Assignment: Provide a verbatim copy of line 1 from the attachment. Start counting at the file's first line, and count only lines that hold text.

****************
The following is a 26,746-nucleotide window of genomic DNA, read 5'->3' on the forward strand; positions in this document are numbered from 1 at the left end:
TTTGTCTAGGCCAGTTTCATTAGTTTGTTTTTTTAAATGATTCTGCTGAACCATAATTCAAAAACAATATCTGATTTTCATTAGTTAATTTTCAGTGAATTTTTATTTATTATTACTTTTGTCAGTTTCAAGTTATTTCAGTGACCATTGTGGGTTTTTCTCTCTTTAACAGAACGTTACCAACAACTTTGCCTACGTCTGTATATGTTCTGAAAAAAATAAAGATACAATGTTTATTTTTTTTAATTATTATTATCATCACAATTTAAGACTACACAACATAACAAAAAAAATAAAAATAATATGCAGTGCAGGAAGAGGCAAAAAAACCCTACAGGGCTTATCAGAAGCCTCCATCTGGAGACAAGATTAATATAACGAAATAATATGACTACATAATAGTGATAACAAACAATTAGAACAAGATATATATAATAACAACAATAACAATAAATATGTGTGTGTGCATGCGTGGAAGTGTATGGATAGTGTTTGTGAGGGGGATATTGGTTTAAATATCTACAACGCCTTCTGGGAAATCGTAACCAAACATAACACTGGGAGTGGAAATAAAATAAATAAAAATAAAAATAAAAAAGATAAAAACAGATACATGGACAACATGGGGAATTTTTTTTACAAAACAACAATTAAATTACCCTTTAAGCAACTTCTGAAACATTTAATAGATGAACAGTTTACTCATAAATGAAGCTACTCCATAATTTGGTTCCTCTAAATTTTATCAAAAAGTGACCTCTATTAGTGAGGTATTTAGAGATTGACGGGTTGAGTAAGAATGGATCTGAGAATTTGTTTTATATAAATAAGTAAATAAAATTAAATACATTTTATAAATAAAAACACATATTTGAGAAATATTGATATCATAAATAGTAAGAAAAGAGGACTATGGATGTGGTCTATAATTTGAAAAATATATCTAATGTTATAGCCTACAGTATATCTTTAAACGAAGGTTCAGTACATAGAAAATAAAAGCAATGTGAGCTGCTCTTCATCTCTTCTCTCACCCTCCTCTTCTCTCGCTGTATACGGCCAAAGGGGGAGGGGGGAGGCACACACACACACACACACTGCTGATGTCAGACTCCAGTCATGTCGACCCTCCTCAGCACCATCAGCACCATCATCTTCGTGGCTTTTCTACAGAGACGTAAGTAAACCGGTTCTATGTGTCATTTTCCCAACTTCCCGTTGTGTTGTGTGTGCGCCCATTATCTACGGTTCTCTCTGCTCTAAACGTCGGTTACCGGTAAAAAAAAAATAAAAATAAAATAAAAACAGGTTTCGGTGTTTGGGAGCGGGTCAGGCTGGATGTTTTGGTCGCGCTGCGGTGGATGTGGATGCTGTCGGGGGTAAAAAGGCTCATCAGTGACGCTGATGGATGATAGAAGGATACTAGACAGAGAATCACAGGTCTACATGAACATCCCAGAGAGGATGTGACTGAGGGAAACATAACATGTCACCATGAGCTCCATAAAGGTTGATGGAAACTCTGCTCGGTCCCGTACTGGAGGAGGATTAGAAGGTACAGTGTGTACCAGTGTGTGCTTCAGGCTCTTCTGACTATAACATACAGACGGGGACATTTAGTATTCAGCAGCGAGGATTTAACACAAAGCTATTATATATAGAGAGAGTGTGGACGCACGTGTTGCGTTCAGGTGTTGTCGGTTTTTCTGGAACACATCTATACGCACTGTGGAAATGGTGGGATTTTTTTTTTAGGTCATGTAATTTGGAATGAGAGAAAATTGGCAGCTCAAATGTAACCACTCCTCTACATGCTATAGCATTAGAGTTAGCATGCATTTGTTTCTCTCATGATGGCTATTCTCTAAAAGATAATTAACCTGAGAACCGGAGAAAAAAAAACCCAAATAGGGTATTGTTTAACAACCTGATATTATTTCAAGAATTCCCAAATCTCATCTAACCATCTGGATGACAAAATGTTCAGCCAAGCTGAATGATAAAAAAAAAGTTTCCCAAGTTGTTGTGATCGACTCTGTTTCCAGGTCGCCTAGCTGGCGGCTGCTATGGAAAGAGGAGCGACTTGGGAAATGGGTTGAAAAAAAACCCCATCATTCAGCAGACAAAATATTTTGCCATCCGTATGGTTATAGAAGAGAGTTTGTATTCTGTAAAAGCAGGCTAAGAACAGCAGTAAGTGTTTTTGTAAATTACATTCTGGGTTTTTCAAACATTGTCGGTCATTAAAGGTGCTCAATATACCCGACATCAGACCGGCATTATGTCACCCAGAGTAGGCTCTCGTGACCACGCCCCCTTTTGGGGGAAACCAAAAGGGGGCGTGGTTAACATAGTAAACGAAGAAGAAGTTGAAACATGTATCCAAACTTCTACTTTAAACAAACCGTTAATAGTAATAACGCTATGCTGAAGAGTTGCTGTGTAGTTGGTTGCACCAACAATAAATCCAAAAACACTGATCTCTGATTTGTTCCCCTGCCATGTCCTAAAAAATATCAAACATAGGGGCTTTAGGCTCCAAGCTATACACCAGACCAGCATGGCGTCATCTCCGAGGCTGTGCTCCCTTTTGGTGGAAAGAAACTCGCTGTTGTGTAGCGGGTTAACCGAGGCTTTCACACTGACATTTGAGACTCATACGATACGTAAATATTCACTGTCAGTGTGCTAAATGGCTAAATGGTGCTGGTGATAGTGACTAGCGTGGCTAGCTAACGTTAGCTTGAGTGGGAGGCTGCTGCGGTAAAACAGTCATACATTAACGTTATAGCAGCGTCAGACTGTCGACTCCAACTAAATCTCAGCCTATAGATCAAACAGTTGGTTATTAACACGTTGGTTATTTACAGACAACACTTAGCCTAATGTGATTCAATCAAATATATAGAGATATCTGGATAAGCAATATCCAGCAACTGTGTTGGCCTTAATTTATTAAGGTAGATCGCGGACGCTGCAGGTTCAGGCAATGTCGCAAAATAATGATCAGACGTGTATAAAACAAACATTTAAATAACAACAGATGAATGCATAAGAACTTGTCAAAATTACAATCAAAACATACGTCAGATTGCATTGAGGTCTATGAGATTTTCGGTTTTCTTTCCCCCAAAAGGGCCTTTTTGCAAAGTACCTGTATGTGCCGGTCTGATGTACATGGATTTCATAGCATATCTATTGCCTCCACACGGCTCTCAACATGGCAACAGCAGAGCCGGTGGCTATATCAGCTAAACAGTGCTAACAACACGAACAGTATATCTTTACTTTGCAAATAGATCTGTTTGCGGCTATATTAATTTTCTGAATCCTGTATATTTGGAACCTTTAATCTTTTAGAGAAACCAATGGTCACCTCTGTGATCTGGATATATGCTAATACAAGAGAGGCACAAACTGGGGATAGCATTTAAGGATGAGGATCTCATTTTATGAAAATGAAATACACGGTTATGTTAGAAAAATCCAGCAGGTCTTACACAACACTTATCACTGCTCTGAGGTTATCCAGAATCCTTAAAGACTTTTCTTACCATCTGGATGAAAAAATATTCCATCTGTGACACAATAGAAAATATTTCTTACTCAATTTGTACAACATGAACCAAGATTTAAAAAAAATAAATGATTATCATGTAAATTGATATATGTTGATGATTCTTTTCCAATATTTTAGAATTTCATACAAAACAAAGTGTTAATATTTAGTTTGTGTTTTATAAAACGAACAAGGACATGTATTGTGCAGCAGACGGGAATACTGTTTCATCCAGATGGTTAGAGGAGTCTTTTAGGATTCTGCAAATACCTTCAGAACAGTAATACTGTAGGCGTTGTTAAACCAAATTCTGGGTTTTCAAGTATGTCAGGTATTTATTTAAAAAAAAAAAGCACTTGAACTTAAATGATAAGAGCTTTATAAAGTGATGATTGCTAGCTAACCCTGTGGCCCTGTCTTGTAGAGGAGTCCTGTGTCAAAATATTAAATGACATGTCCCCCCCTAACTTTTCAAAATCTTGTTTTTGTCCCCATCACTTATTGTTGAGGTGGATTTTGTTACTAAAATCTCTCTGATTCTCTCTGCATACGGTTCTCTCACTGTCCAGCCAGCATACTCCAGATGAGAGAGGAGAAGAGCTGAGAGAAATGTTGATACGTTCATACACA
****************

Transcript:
The following is a 26,746-nucleotide window of genomic DNA, read 5'->3' on the forward strand; positions in this document are numbered from 1 at the left end: